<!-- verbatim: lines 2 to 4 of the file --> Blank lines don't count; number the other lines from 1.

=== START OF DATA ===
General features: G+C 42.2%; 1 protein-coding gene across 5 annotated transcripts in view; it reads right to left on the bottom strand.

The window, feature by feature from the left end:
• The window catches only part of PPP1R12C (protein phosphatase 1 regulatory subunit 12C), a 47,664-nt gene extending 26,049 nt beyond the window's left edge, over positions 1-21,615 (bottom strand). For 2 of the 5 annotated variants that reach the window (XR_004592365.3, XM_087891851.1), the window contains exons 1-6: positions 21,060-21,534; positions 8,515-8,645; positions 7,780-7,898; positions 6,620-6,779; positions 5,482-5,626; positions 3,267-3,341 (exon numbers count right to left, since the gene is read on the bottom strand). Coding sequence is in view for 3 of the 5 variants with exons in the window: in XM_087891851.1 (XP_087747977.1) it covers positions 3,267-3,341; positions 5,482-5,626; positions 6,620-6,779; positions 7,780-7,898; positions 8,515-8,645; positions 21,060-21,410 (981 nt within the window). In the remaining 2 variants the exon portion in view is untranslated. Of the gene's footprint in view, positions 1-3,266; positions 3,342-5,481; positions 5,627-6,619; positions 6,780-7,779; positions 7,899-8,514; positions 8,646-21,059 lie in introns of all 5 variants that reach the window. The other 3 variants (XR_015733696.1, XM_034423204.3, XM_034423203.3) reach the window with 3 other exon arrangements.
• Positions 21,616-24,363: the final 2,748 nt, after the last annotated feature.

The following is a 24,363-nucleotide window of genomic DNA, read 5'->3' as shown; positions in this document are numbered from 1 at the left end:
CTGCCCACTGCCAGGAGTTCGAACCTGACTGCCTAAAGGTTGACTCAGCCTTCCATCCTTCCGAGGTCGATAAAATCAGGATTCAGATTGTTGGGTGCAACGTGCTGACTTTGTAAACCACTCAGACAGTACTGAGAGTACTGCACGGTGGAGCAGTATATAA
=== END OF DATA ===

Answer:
The window, feature by feature from the left end:
• The window catches only part of PPP1R12C (protein phosphatase 1 regulatory subunit 12C), a 47,664-nt gene extending 26,049 nt beyond the window's left edge, over positions 1-21,615 (bottom strand). For 2 of the 5 annotated variants that reach the window (XR_004592365.3, XM_087891851.1), the window contains exons 1-6: positions 21,060-21,534; positions 8,515-8,645; positions 7,780-7,898; positions 6,620-6,779; positions 5,482-5,626; positions 3,267-3,341 (exon numbers count right to left, since the gene is read on the bottom strand). Coding sequence is in view for 3 of the 5 variants with exons in the window: in XM_087891851.1 (XP_087747977.1) it covers positions 3,267-3,341; positions 5,482-5,626; positions 6,620-6,779; positions 7,780-7,898; positions 8,515-8,645; positions 21,060-21,410 (981 nt within the window). In the remaining 2 variants the exon portion in view is untranslated. Of the gene's footprint in view, positions 1-3,266; positions 3,342-5,481; positions 5,627-6,619; positions 6,780-7,779; positions 7,899-8,514; positions 8,646-21,059 lie in introns of all 5 variants that reach the window. The other 3 variants (XR_015733696.1, XM_034423204.3, XM_034423203.3) reach the window with 3 other exon arrangements.
• Positions 21,616-24,363: the final 2,748 nt, after the last annotated feature.